Connectivity on the UL50VG is pretty standard for a slim 15.6in laptop. On the right you’ll find a card reader (that will handle SD/HC, MMC and MS Pro/Duo), HDMI video output, two USB ports, plus microphone and headphone jacks. To the left, along with the DVD-Rewriter, we have a third USB port, VGA, and Gigabit Ethernet.
Internally is where things start to get interesting. The CPU at this Asus’ heart is an Intel Consumer Ultra Low Voltage (CULV) chip, specifically a Core 2 Duo SU7300. This frugal processor normally runs at a relatively pedestrian 1.3GHz, which should be adequate for most tasks though it may struggle with intensive multitasking and other heavy load scenarios.
However, Asus has implemented a minor overclock taking it up to 1.34GHz, and the UL50Vg’s BIOS gives options to overclock it by up to eight per cent. Both of these options are great to see, and the maximum overclock (1.4GHz) may just about let it handle workloads it would otherwise struggle with, such as running an application in the background while watching Full HD video (though GraphiX Boost would also allow the laptop to do this as video is GPU accelerated under Windows 7).
GraphiX Boost is the main highlight of Asus’ UL-Vg range, referring to switchable graphics. Usually, when it comes to mobile graphics one has to compromise; it’s either an undemanding integrated chip that falls over and dies at the first sign of 3D gaming, like Intel’s integrated solutions, or a discrete but power-hungry card that may give you the ability to run recent games but will quickly drain your battery.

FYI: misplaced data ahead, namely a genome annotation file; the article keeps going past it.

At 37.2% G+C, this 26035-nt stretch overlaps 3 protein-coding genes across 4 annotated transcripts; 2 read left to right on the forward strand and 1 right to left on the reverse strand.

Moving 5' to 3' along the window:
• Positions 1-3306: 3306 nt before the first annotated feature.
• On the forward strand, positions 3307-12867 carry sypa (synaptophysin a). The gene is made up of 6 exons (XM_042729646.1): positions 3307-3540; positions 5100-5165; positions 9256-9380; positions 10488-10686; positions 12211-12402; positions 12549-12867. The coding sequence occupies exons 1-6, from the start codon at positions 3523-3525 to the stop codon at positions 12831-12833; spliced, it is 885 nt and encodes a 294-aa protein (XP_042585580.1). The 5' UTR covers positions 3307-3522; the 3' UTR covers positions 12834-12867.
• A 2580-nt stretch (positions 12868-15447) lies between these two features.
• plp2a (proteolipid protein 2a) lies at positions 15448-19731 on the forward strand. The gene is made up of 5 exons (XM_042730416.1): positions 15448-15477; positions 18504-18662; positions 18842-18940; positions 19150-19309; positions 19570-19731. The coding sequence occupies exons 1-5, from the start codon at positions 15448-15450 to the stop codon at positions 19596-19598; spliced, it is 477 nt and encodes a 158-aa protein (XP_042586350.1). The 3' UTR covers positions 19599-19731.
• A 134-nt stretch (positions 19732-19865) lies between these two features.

With the UL50Vg you get the best of both worlds. Asus has complemented the Intel GMA 4500HD, which we know from experience gives great battery life, with an nVidia GeForce G210M sporting 512MB of dedicated DDR3 RAM. The latter is not quite worthy of being called a gaming card, but it’s certainly up to playing older titles at decent resolutions. Just to give you an idea of the difference, it returned a silky-smooth 50.5fps in ”TrackMania Nations Forever” (at 1,366 x 768 and Medium Detail), where the Intel chip only managed an unplayable 15.5fps.
Best of all, you can switch between the two graphics cards on the fly with a chromed button to the top left of the keyboard. While a dual-card solution like this is hardly unique in the laptop world, it’s definitely underused and usually reserved for more expensive machines.
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